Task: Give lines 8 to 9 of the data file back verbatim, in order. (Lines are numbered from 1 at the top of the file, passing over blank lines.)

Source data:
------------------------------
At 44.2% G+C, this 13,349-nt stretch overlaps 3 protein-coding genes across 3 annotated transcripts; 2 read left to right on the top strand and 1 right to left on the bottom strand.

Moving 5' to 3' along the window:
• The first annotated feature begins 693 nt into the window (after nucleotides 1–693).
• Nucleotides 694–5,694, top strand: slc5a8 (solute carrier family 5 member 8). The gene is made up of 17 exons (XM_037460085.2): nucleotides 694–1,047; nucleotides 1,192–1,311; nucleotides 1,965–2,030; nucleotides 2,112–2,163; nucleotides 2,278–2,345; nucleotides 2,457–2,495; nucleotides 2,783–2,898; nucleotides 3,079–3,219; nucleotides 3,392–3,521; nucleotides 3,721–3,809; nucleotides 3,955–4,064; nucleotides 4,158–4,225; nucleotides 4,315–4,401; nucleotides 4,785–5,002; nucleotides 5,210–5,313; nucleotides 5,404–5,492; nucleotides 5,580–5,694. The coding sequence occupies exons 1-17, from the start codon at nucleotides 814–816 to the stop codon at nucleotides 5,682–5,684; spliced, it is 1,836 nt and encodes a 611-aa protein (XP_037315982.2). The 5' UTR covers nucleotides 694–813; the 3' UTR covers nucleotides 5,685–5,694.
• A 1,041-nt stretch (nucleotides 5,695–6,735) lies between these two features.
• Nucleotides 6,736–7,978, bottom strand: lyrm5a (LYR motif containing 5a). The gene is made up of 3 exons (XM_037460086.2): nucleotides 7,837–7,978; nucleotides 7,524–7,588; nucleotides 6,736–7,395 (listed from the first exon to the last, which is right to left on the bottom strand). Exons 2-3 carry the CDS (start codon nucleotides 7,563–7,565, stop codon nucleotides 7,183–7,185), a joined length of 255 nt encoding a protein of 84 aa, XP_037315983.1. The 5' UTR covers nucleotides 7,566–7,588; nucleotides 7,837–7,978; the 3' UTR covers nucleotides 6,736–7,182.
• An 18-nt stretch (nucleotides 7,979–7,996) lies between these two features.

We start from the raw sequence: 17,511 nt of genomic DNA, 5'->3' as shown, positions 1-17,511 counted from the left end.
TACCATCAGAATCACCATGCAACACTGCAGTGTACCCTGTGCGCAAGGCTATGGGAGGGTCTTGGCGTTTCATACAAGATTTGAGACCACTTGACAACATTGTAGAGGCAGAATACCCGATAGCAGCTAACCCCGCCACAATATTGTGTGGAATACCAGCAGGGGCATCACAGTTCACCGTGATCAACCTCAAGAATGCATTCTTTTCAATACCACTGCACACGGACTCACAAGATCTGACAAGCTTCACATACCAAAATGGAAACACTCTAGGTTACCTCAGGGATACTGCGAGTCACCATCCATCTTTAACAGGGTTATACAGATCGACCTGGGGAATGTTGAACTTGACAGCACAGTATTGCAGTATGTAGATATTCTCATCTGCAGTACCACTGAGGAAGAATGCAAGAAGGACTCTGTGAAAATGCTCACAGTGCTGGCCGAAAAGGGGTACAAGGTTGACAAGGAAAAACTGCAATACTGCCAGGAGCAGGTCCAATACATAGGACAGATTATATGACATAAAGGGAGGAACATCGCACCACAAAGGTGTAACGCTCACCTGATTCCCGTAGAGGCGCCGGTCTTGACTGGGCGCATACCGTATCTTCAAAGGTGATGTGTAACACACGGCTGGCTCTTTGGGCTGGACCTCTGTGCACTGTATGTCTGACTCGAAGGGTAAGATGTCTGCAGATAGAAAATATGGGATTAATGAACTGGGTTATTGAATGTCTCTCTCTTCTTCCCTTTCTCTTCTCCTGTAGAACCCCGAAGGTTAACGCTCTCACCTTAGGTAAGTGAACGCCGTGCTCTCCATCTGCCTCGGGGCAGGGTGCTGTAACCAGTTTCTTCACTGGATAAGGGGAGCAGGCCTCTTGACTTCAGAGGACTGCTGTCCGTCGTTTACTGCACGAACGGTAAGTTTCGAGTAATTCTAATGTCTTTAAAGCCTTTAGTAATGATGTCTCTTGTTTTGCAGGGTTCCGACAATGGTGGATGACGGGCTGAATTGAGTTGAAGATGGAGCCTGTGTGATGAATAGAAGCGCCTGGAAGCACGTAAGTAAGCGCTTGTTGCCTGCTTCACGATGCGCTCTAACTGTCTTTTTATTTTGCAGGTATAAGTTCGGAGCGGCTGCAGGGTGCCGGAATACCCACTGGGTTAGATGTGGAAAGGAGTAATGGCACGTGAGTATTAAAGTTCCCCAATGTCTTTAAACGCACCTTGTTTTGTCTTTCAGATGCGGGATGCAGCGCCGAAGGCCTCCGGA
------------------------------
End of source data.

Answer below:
We start from the raw sequence: 17,511 nt of genomic DNA, 5'->3' as shown, positions 1-17,511 counted from the left end.
TACCATCAGAATCACCATGCAACACTGCAGTGTACCCTGTGCGCAAGGCTATGGGAGGGTCTTGGCGTTTCATACAAGATTTGAGACCACTTGACAACATTGTAGAGGCAGAATACCCGATAGCAGCTAACCCCGCCACAATATTGTGTGGAATACCAGCAGGGGCATCACAGTTCACCGTGATCAACCTCAAGAATGCATTCTTTTCAATACCACTGCACACGGACTCACAAGATCTGACAAGCTTCACATACCAAAATGGAAACACTCTAGGTTACCTCAGGGATACTGCGAGTCACCATCCATCTTTAACAGGGTTATACAGATCGACCTGGGGAATGTTGAACTTGACAGCACAGTATTGCAGTATGTAGATATTCTCATCTGCAGTACCACTGAGGAAGAATGCAAGAAGGACTCTGTGAAAATGCTCACAGTGCTGGCCGAAAAGGGGTACAAGGTTGACAAGGAAAAACTGCAATACTGCCAGGAGCAGGTCCAATACATAGGACAGATTATATGACATAAAGGGAGGAACATCGCACCACAAAGGTGTAACGCTCACCTGATTCCCGTAGAGGCGCCGGTCTTGACTGGGCGCATACCGTATCTTCAAAGGTGATGTGTAACACACGGCTGGCTCTTTGGGCTGGACCTCTGTGCACTGTATGTCTGACTCGAAGGGTAAGATGTCTGCAGATAGAAAATATGGGATTAATGAACTGGGTTATTGAATGTCTCTCTCTTCTTCCCTTTCTCTTCTCCTGTAGAACCCCGAAGGTTAACGCTCTCACCTTAGGTAAGTGAACGCCGTGCTCTCCATCTGCCTCGGGGCAGGGTGCTGTAACCAGTTTCTTCACTGGATAAGGGGAGCAGGCCTCTTGACTTCAGAGGACTGCTGTCCGTCGTTTACTGCACGAACGGTAAGTTTCGAGTAATTCTAATGTCTTTAAAGCCTTTAGTAATGATGTCTCTTGTTTTGCAGGGTTCCGACAATGGTGGATGACGGGCTGAATTGAGTTGAAGATGGAGCCTGTGTGATGAATAGAAGCGCCTGGAAGCACGTAAGTAAGCGCTTGTTGCCTGCTTCACGATGCGCTCTAACTGTCTTTTTATTTTGCAGGTATAAGTTCGGAGCGGCTGCAGGGTGCCGGAATACCCACTGGGTTAGATGTGGAAAGGAGTAATGGCACGTGAGTATTAAAGTTCCCCAATGTCTTTAAACGCACCTTGTTTTGTCTTTCAGATGCGGGATGCAGCGCCGAAGGCCTCCGGA